Yesterday, the study group given by Nigel was on robust combiners (RC) and their applications. Combining different implementations of the same primitve to enhance its security has been exploited, explicitely or implicitely, for long time in the literature, and is nothing but the cryptographic version of "not placing all your eggs in the same basket". We looked at two papers, the first one studies what cryptographic primitives admit RC, and the second paper is concerned about bounds on the size of OT networks. It uses RC for the Oblivious Transfer primitive to prove some of the upper bounds.
A description of a cryptographic primitive P includes the semantics, thus what P does (usually one privides a functionality describing the task), and the security of P, which deals with the ability of an attacker to learn something from an implementation of the functionality. For an interactive primitive, one splits the semantics in two parts: the "next message function" sent by one of the participants, and the "output function". This turns out to be useful to formalize the notion of combiners.
So what is a combiner? It is a box (a PPTM) that takes as input several implementations of the same primitive P, and uses them to implement P. At first it might seem redundant, the goal being that even if some but not all the implementations are insecure, the composition is still secure. Several notions of RC can be considered depending on the type of access to the candidates. The most general notion is a (k,n)-RC, thus the box takes n candidates, with the property that if at least k of them are secure, then RC implements P securely (also the runtime of RC is polynomial in the security parameter, in n and in the length of P's inputs). However this notion does not necessarily base the security of RC in its candidates, as the construction could ignore the candidates and implement P on its own. A black-box combiner (bbRC) is one which really uses the candidates in its implementation and security proof. Formally a (k,n)-bbRC is given oracle access to the implementation function of the candidates, and for every adversary breaking the combiner, there are n-k+1 candidates S(i) and n-k+1 adversarial PPTMs R(i), with access to A, such that R(i) breaks S(i). If one looks at interactive primitives, more restrictions can be applied. In a third-party bbRC the candidates act as trusted parties (they give no transcript, only take inputs from the combiner and generate outputs). Also one could consider transparent combiners where the candidates are used only in the context of the interaction: every call to the next message's function is followed by the message being sent to the appropiate party. Turns out that for non-interactive primitives the three variants of bb combiners are equivalent.
Positive and negative results steam from these definitions. On the negative side, the authors show that there are no transparent (1,2)-bbRC for Oblivious Transfer. The idea of the proof is that any such combiner is equally secure when takes two insecure candidates: one secure only for the sender, and the other secure only for the receiver. This inmediatly gives a contradiction since such faulty OTs can be instantiated without any assumptions at all, giving a secure implementation of OT (those of the combiner) with no hardness assumptions. The actual proof is very evolved and is in the spirit of many other black-box impossibility results, they show a world in which OT exists, but OT-combiners do not.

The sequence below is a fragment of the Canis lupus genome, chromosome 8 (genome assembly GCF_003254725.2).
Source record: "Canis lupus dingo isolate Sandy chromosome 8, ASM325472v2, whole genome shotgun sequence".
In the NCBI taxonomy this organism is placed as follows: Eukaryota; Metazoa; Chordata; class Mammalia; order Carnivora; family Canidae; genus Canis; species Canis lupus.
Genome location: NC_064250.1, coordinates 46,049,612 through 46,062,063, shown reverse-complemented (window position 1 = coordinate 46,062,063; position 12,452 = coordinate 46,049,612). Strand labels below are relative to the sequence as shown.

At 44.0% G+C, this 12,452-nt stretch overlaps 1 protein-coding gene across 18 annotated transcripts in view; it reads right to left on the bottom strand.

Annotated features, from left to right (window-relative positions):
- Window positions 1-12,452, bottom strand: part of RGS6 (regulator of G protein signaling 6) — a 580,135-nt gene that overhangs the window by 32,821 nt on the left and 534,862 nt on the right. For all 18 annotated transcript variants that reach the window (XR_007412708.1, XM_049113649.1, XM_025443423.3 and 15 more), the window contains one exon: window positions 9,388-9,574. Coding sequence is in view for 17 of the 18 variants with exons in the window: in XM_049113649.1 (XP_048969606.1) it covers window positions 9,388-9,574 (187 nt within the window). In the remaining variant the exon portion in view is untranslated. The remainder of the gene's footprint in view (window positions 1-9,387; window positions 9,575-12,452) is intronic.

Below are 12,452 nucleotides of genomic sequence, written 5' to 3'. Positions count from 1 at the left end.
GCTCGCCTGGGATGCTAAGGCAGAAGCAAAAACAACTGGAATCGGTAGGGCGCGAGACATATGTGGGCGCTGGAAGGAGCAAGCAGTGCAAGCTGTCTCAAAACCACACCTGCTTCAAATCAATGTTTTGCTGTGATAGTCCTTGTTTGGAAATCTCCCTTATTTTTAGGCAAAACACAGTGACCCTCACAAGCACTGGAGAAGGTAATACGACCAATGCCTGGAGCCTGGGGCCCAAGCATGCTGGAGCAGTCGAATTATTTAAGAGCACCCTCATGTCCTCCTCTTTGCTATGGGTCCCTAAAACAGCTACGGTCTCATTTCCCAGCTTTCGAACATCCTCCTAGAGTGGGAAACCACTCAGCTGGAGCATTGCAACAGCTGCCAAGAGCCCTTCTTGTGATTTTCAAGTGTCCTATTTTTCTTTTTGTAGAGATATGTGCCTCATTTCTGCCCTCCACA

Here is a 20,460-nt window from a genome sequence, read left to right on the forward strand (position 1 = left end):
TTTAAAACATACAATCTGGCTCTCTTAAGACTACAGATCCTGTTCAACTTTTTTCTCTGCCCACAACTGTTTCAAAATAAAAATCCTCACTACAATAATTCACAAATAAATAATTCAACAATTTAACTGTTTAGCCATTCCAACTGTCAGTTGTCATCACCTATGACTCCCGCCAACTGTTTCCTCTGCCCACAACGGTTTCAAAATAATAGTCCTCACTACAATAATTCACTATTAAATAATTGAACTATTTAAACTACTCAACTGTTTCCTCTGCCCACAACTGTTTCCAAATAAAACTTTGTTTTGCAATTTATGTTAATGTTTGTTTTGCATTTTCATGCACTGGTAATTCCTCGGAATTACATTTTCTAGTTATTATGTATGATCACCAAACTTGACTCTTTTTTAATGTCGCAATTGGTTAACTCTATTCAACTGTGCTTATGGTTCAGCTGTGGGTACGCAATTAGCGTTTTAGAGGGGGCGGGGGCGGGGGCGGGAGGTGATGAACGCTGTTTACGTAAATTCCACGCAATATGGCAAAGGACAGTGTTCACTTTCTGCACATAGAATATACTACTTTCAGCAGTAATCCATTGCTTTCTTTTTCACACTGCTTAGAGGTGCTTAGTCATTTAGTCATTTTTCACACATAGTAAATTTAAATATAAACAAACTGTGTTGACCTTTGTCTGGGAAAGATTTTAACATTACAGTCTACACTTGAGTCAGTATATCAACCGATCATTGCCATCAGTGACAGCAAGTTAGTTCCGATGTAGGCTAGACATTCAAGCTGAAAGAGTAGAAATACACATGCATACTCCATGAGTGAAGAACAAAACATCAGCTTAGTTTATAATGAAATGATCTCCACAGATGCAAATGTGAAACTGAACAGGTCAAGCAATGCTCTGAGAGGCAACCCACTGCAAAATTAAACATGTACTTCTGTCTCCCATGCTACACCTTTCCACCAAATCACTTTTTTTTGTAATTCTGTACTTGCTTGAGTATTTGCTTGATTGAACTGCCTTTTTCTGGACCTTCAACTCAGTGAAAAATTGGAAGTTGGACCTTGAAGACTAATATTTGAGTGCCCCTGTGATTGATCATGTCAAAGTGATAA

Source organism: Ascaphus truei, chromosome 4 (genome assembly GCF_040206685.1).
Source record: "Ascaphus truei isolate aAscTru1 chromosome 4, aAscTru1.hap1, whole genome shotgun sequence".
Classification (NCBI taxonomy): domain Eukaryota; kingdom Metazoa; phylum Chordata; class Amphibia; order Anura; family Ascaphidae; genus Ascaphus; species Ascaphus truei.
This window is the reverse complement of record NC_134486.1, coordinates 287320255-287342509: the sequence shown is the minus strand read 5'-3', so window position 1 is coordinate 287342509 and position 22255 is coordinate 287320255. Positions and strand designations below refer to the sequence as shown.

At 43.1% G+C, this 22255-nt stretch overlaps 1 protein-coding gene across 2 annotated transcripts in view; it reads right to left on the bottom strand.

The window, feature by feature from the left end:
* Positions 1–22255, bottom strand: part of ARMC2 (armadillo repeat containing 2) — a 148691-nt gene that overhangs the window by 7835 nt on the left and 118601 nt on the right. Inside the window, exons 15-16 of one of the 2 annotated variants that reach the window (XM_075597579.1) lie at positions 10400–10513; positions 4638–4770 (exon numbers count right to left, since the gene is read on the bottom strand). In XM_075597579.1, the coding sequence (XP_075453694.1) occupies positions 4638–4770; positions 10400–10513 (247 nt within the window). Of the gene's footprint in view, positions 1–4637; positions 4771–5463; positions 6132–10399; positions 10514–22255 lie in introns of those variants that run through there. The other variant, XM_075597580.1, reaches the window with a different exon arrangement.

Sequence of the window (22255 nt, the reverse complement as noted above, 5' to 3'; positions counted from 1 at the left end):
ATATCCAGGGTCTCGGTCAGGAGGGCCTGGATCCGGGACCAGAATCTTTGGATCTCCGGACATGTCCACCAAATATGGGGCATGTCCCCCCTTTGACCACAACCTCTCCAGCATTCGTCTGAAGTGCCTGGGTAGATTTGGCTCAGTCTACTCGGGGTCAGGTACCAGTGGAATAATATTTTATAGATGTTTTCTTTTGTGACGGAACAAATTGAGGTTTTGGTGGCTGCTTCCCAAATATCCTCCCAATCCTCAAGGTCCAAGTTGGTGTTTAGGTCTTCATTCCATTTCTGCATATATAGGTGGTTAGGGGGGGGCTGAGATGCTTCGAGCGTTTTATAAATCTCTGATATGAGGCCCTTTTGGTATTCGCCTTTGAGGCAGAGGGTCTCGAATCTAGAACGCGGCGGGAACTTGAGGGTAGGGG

On the positive side, they make a powerful observation: there exist a (1,2)-RC for OWF. The combiner simply concatenates the two outputs of the candidates. This inmediatly implies that any primitive P equivalent to OWF has also a RC (by equivalence we obviously mean a bidirectional polynomial-time reduction between the two primitives). The construction is simple: the two candidates implementing P are reduced to two OWFs, these in turn are combined into a single one which is used to construct back the primitive P. Although a nice feasibility result for Minicrypt, there are more efficient constructions: for example double-keyed encryption, XORing two PRGs, or concatenating two signatures are secure combiners. The only exception seems to be bit commitments, for which achieving efficiency is not trivial. Also they are able to show a third-party (2,3)-bbRC for OT, which is good news after the impossibility result for transparent (1,2)-bbRC.
A nice application of combiners is found in the second paper of the study group. The authors want to implement the n-ary OT functionality. Thus between n parties, any two want to run an OT between them. This is trivial if every pair has a bidirectional OT channel, but then the network would have a quadratic number (in n) of channels. Using combiners they reduce the size of the network to be linear in n (this is true if the adversary corrupts a constant fraction of the parties, note this also includes dishonest majority). The idea is to divide the parties into committees, each with the same number of members (one party may, and will be part of several committees). Within each committe there is a full OT network. Now if two parties want to run an OT, they additively secret share their inputs within the committees, each giving rise to a candidate OT implementation. The committees compute the OT in MPC (the ouptut of the OT can be expressed as a function of its inputs). In particular they propose to use the GMW protocol, a natural choice as it builds on OT. If at least one member in a given committee is honest, the corresponding candidate is secure. The candidates are combined in a RC, which is secure if a majority of the candidates is secure. The latter is ensured by giving a collection of committees such that any adversary, corrupting an a priori constant number of parties, can cover less than half of the committes. At bottom they use techniques of disperser graphs to find such collection of committees.